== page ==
Anna Throne-Holst President - Executive DIrector SACCNY

T HE 2 0 1 7 M E M B E R S H I P S U RVE Y This spring we conducted an email survey among our members to find out which of our services are appreciated, which areas we can improve, and how we can best be of value to you. Digital versions of printed materials and an increased focus on entrepreneurs and startups were high on the list of requests. Below are some numbers from the survey.

91% 81% 89%

of respondents read our newsletter rank networking opportunities at events among the top benefits of SACCNY have attended SACCNY events in the past year


September October e ntor 14 CPar ar tyyf i s h 5 MP rogram 27

EAC C F a l l N e t wo r k i n g Re c e p t i o n

K i c k - Off

November December A nnual Sustainology 7 Summit 1 Christm as L uncheon & Lucia 30th L ucia 30 Trade Award Celebration

11 I n n ovate46 C E O L uncheon 12 w i t h Casper v o n Koskull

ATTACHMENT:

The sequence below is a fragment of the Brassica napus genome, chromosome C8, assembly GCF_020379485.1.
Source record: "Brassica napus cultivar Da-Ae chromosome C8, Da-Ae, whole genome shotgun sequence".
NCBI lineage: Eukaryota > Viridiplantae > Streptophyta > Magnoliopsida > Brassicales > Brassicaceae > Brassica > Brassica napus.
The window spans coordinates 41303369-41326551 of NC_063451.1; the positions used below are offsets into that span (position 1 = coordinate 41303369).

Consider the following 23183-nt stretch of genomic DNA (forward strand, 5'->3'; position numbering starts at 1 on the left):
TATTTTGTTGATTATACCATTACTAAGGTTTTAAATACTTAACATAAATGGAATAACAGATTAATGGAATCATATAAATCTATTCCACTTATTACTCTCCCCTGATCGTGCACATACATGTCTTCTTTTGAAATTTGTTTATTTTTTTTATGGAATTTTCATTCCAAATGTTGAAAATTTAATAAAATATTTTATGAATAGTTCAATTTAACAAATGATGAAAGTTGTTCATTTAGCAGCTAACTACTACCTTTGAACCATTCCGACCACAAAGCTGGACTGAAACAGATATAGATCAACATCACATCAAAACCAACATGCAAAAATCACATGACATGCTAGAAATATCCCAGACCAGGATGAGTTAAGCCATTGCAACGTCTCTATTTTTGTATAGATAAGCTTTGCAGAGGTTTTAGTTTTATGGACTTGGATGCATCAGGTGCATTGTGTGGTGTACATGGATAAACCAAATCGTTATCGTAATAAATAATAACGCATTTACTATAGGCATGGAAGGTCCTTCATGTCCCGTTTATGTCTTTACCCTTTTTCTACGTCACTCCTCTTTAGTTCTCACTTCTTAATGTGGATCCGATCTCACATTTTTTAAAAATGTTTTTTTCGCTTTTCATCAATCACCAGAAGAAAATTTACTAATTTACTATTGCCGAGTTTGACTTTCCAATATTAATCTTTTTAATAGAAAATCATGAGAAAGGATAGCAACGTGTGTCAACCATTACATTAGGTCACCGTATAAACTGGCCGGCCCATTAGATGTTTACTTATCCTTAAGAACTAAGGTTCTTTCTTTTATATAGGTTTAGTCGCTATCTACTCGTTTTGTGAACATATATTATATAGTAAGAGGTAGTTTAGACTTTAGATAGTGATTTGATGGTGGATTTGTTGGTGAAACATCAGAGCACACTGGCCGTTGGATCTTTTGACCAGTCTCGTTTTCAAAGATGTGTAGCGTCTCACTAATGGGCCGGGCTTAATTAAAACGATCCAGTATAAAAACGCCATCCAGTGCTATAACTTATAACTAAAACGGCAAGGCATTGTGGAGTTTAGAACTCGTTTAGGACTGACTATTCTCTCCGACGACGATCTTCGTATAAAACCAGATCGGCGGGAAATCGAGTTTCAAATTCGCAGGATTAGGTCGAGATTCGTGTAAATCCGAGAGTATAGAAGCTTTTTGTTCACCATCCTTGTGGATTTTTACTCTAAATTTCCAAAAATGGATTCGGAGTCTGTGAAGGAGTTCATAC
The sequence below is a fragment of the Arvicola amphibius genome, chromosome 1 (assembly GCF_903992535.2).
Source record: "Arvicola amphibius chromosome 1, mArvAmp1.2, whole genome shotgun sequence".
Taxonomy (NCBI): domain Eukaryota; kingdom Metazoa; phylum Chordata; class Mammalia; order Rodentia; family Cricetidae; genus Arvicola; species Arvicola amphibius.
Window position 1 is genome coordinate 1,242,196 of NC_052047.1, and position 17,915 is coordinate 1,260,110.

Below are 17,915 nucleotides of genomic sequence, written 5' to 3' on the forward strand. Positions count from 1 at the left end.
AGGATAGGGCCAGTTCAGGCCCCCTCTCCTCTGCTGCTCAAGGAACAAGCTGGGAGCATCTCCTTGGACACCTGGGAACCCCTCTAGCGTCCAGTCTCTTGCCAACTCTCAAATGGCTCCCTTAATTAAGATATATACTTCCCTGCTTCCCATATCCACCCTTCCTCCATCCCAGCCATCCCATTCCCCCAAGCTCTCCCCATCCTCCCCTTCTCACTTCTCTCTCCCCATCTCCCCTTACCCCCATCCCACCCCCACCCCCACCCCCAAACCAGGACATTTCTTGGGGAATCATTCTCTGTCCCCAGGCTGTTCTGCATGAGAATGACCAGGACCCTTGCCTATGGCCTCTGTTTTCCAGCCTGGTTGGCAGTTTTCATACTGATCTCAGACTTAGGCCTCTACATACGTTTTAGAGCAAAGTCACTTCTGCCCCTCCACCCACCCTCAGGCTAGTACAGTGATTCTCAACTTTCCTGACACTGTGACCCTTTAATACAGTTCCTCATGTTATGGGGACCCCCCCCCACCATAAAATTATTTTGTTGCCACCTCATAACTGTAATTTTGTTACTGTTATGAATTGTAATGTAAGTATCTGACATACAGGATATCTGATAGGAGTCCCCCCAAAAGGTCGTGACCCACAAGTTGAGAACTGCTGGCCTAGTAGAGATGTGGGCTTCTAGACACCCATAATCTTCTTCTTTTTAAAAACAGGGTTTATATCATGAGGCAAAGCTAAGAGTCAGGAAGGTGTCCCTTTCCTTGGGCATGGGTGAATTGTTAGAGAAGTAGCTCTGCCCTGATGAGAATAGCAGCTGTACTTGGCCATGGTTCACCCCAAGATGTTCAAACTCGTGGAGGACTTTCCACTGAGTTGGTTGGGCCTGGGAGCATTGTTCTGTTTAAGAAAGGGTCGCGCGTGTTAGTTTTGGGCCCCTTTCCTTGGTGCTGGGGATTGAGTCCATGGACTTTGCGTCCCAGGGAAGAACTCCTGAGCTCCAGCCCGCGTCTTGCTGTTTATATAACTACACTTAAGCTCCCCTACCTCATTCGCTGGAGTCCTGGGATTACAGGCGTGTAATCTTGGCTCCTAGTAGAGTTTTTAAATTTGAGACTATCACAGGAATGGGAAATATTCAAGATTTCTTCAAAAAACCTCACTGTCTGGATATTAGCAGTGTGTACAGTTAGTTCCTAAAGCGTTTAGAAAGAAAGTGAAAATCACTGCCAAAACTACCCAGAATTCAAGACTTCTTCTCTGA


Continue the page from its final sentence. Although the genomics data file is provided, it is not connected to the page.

E m ployment L aw S e minar with L i t t ler M endelson

Vi s i t w w w. sa c c n y.org to view our full e v e nt c ale ndar.


New CEO for KPMG Sweden

Arket: H&M’s New Brand

Magnus Fagerstedt took office as the new CEO of KPMG Sweden on August 14. Fagerstedt is a highly regarded auditor who has been a partner at EY since 1997 and has held various assignments within the Swedish and Nordic management sectors. At KPMG Fagerstedt will be tasked with leading and implementing changes to revitalize the firm.

H&M is launching Arket—a new upmarket brand. The line aims to be, ”A broad yet selected range of essentials for men, women, and children, as well as a smaller, curated assortment for the home,” according to H&M CEO Karl-Johan Persson.

EY’s Magnus Fagerstedt Recruited to Lead Change at Firm

”Magnus […] has extensive experience in executing leadership and creating effective organizations and will have time to devote all his energies to achieving the operation’s overall objectives and the implementation of KPMG’s strategic plan, which we feel is crucial for a professional service company in tomorrow’s world,” KPMG Chairman, Björn Hallin said in a statement.